Tzvetan Todorov Analysis

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In Tzvetan Todorov’s article, he goes into detail about the constant tension between, vital values and moral values. Vital values being the values that are commanding survival at any cost and moral values enforce duties to help others in all situations. (pg 33) when referring to the Holocaust and the Auschwitz survivors the article has made evident that for some of those suffering in the concentration camps moral values were difficult and more than likely non-existent. Survival consumed the minds of the prisoners giving them no room for vital values, regardless of what battles were happening internally. For other victims of the camps moral values is what carried them through, and kept them strong. According to Todorov we do not all become bruits when life becomes ugly. We do not all place our selves before others. I find myself partially agreeing with this statement. Yes I agree that we do not all become bruits when life gets ugly, however, some of us are simply bruits, not just when life gets ugly but all the time. I believe that the place we live in has a lot of bruits along with a lot of good genuine people. I believe that there is always an exception. People are different from one another. Even when raised the same way or believing in the same morals. What one may find the…show more content…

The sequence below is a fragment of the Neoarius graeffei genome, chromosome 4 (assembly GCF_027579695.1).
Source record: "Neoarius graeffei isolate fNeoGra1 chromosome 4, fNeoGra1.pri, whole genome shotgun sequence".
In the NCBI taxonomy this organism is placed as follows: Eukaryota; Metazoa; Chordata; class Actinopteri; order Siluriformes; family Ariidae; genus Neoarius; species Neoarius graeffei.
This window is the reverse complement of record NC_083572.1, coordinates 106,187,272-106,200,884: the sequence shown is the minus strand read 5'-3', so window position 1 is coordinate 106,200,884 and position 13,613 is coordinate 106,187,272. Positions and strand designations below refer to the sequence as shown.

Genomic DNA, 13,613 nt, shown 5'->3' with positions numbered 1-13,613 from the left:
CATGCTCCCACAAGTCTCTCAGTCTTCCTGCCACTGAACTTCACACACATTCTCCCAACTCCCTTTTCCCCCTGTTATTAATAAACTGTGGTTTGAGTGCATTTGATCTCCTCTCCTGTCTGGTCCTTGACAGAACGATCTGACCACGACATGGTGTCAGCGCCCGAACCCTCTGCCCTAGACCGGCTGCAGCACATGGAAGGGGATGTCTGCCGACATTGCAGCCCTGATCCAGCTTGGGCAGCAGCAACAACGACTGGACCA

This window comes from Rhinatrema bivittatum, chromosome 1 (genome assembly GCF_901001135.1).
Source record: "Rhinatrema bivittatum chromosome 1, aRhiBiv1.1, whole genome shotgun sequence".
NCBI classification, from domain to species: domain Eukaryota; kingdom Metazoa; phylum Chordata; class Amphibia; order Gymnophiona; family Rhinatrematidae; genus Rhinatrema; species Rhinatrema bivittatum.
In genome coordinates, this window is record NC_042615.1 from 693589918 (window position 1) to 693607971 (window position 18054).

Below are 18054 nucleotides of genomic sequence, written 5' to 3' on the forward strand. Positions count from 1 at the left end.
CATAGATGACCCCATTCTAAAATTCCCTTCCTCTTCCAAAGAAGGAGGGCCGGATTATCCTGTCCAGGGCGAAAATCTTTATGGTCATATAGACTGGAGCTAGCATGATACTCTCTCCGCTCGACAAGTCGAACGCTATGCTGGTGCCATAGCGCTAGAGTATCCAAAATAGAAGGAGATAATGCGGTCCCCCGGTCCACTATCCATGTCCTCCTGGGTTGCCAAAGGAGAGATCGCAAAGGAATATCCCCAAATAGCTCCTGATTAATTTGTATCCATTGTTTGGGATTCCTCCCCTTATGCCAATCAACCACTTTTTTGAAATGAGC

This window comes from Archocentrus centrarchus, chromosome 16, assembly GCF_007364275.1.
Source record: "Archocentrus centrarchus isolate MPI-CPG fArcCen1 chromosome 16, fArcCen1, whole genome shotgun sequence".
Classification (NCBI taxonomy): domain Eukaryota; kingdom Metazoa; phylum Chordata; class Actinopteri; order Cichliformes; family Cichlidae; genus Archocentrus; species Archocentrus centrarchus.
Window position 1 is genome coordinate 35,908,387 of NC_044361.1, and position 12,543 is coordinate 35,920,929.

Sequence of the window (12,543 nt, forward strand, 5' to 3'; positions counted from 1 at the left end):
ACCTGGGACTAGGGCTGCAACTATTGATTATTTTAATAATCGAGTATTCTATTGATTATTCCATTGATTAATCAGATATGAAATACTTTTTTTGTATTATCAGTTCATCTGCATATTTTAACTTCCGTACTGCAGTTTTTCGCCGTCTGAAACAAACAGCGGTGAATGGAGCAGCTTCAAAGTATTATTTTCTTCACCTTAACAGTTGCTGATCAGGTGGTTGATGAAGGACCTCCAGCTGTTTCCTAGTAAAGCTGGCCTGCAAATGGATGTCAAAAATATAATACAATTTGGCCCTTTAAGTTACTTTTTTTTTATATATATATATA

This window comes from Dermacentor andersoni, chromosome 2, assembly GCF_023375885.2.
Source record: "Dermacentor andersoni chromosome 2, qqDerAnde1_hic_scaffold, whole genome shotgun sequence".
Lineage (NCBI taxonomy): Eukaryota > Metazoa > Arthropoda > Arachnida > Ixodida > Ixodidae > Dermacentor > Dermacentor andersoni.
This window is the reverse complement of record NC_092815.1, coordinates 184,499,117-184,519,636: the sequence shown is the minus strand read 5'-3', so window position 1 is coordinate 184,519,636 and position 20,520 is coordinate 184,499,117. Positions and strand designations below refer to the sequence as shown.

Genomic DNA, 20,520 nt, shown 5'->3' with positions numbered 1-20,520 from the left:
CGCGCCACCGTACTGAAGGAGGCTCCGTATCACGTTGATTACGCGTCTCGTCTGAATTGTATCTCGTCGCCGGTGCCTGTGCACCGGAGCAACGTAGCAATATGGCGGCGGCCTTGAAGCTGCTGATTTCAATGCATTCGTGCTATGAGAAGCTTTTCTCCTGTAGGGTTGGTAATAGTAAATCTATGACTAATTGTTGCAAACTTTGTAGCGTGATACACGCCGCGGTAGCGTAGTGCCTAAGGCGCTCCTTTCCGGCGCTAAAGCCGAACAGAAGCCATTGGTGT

Milgram concludes that, no is confronted with the consequences of their decision to carry out an evil act. (pg56) Whereas Todorov concludes that staying human is more important than staying alive. After reading both articles from the authors I find myself struggling with whether I agree or disagree. I almost agree with both of them to an extent. I truly believe that it is important to stay human and not become so selfish in the things you are faced with. However, I also believe that if you were to commit and crime or act you should be held accountable for your actions. However that is much easier said than
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